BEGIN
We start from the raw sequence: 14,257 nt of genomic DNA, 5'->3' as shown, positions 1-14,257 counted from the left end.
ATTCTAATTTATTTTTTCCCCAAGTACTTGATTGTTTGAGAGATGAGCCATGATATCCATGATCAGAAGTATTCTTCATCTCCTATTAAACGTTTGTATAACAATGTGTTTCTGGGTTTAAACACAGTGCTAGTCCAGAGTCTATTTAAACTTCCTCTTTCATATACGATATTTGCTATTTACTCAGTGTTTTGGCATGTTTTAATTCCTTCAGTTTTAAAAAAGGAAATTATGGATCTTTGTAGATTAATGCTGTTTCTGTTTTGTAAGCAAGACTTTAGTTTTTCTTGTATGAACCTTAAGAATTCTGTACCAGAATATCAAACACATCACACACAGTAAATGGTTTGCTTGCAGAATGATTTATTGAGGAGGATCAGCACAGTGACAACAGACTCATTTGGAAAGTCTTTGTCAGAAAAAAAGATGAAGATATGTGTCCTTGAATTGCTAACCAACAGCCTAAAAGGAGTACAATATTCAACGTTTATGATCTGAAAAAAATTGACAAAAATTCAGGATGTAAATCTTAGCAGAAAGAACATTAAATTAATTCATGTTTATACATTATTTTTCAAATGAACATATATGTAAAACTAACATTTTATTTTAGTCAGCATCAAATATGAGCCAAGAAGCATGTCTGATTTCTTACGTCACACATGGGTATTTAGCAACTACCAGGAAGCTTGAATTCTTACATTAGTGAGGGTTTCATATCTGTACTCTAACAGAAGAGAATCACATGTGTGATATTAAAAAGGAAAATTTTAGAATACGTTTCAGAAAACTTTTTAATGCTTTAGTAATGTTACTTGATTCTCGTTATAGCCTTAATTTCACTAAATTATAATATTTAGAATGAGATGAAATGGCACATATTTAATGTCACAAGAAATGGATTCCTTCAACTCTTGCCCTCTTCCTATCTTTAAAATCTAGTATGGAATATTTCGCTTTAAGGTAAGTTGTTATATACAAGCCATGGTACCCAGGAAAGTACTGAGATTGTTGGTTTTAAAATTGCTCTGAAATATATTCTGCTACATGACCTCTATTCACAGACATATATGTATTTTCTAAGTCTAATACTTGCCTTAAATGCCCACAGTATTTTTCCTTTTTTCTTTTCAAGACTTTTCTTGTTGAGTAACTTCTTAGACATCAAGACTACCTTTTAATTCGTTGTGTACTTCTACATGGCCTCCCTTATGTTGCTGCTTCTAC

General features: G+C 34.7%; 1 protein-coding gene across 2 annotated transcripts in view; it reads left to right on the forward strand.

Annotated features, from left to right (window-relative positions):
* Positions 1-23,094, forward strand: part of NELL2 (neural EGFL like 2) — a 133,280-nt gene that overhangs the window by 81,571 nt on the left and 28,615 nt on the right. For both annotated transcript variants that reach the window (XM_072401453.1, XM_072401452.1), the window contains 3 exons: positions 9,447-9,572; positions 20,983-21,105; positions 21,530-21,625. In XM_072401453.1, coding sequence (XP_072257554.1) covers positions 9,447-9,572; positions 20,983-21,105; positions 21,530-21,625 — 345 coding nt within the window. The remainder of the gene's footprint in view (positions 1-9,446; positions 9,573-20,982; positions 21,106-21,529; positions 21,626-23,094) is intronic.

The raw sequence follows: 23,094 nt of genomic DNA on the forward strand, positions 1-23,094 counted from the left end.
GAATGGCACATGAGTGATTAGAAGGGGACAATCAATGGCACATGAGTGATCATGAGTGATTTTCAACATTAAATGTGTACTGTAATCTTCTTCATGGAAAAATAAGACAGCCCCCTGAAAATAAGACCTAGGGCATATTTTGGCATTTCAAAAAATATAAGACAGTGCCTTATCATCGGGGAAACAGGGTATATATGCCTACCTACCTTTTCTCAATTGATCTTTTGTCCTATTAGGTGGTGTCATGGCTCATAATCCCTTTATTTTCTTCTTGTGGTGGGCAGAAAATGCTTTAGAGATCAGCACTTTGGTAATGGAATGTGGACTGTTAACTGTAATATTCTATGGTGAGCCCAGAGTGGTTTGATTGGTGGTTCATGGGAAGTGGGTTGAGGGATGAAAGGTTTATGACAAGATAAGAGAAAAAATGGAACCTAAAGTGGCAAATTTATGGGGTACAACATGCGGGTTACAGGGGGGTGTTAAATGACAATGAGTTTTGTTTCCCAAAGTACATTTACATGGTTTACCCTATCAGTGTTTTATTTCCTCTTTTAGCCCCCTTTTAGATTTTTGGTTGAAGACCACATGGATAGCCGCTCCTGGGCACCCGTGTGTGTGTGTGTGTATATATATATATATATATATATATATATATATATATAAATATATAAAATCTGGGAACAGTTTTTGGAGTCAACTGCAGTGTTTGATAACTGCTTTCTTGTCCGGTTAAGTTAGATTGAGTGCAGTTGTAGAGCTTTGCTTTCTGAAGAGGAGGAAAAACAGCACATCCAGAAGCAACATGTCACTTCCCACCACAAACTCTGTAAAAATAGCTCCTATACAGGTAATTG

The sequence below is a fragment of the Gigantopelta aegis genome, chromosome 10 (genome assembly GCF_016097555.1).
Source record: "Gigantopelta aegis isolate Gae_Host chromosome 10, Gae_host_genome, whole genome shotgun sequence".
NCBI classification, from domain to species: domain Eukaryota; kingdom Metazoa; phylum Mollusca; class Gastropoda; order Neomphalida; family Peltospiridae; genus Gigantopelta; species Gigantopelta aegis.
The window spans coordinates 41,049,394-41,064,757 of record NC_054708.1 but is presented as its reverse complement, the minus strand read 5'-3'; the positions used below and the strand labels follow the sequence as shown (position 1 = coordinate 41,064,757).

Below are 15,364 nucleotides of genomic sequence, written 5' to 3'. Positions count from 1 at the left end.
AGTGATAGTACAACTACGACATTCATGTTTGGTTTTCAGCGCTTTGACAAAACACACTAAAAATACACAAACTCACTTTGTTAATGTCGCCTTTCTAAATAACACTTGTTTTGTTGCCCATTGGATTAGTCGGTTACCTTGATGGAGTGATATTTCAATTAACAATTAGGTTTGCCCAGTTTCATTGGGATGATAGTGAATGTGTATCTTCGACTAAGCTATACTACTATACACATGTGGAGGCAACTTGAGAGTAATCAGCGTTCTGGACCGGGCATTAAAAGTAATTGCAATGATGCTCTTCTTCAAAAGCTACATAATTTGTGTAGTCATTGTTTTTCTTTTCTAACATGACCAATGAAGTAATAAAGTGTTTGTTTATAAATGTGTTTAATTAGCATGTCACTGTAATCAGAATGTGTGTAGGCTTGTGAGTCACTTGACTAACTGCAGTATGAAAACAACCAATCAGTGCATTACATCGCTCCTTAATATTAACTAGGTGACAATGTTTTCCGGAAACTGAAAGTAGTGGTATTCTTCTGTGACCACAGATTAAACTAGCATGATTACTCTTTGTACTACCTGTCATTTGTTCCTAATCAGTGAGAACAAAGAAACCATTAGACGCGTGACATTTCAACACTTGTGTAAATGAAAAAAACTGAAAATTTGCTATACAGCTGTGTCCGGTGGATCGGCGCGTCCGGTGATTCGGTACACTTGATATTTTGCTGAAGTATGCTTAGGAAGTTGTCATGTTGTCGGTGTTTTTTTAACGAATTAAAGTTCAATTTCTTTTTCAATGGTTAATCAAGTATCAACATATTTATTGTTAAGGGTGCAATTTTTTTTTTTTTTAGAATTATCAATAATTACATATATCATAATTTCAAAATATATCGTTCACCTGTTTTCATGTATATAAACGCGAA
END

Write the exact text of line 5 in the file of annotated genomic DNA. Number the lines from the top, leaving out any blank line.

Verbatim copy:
* Positions 1-23,094, forward strand: part of NELL2 (neural EGFL like 2) — a 133,280-nt gene that overhangs the window by 81,571 nt on the left and 28,615 nt on the right. For both annotated transcript variants that reach the window (XM_072401453.1, XM_072401452.1), the window contains 3 exons: positions 9,447-9,572; positions 20,983-21,105; positions 21,530-21,625. In XM_072401453.1, coding sequence (XP_072257554.1) covers positions 9,447-9,572; positions 20,983-21,105; positions 21,530-21,625 — 345 coding nt within the window. The remainder of the gene's footprint in view (positions 1-9,446; positions 9,573-20,982; positions 21,106-21,529; positions 21,626-23,094) is intronic.